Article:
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State and Religion
Should religious symbols be displayed in buildings of the public administration?




Morocco: No more hiding for Christians

“Morocco is changing, Mohamed VI has said that he is the king of all Moroccans: Christians, Jews and Muslims”, says Mustafa. “Seven of us came out of anonymity, trusting that God would protect us.”

AUTHOR Veronica Rossato, Evangelical Focus RABAT 06 MARCH 2017 11:32 h GMT+1
mustafa Mustafa, preaching in Morocco.

The meeting takes place on a public site. "It is said that there are 150,000 Christians, but we say that we could reach a million. There is no a place in the country where there is not at least one Christian; in some cases, there are several in the same family but they do not know about each other. The day that the laws change and religious freedom is a reality, everyone will come to the light and we will realize that we are many”, says Mustafa, a Christian leader from the south of Morocco (last name omitted to protect his family).

The story of this 46-year-old man is unique. He came to Christ in 1994 after several years of spiritual search. He belongs to a well- known and respected family in the city. His ancestors were imams and his father wanted him to follow them, he sent him to the mosque to study the Quran when he was five.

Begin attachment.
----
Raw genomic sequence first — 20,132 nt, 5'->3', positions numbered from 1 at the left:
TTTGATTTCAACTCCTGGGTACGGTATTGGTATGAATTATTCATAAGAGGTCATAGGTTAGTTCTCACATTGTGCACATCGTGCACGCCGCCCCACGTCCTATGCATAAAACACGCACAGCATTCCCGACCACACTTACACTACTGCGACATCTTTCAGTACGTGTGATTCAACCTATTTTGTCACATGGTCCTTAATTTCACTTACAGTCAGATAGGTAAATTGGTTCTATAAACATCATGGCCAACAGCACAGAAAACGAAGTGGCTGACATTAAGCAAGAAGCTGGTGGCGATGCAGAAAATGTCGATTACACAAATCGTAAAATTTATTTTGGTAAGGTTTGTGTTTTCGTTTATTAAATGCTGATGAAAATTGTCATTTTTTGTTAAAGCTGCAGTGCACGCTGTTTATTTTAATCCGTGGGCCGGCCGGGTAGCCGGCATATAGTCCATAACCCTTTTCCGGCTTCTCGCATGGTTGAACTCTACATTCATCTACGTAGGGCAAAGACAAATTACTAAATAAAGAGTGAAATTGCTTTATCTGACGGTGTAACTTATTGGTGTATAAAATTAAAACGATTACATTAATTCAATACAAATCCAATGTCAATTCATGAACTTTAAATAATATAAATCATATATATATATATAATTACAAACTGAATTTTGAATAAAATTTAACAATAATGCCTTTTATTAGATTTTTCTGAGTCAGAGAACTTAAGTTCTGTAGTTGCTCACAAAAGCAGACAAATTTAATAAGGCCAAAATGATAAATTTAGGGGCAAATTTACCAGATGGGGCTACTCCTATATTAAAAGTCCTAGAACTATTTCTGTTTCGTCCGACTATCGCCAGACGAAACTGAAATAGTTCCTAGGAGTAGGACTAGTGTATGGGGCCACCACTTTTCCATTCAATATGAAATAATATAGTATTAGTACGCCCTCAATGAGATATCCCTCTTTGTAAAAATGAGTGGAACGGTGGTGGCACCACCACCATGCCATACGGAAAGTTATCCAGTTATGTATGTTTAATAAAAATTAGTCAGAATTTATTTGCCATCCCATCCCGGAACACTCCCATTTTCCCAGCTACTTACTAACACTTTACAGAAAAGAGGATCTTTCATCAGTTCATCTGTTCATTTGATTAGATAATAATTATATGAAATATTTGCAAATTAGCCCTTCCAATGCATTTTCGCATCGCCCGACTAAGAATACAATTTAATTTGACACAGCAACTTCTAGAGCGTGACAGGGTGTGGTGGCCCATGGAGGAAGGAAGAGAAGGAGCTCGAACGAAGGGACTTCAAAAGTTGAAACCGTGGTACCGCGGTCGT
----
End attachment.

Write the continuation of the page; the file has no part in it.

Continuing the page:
"When I was seven, the imam was explaining the history of the prophets and when he mentioned Jesus, I listened carefully and then I asked him: Can we say that Jesus is the Son of God? He replied: No, we do not say it, those words are of the Christians, I do not want to hear you say that again!", Mustafa recalls.

When he finished primary school, his father did not allow him to enter the next level, instead he sent him to a well-known Islamic center, where people who became presidents of countries like Senegal and Ivory Coast, had studied.

Soon, Mustafa was contacted by a group of Islamists: "They invited me to work for their movement. I was very active and when they saw my potential they sent me to a school of leaders. After six months of studies, I was in charge of the southern part of Morocco."



Mustafa became a Christian after a long spiritual search.


Studying Islam in depth, our interviewee found out details that he did not like. "I was in a search for God, I did all the things that Islam says: praying five times a day, fasting the month of Ramadan, etc., but I did not feel God filling my heart. I needed something more! The more I studied, the more I perceived contradictions and even lies, so I decided to look at Christianity and other religions", he explains.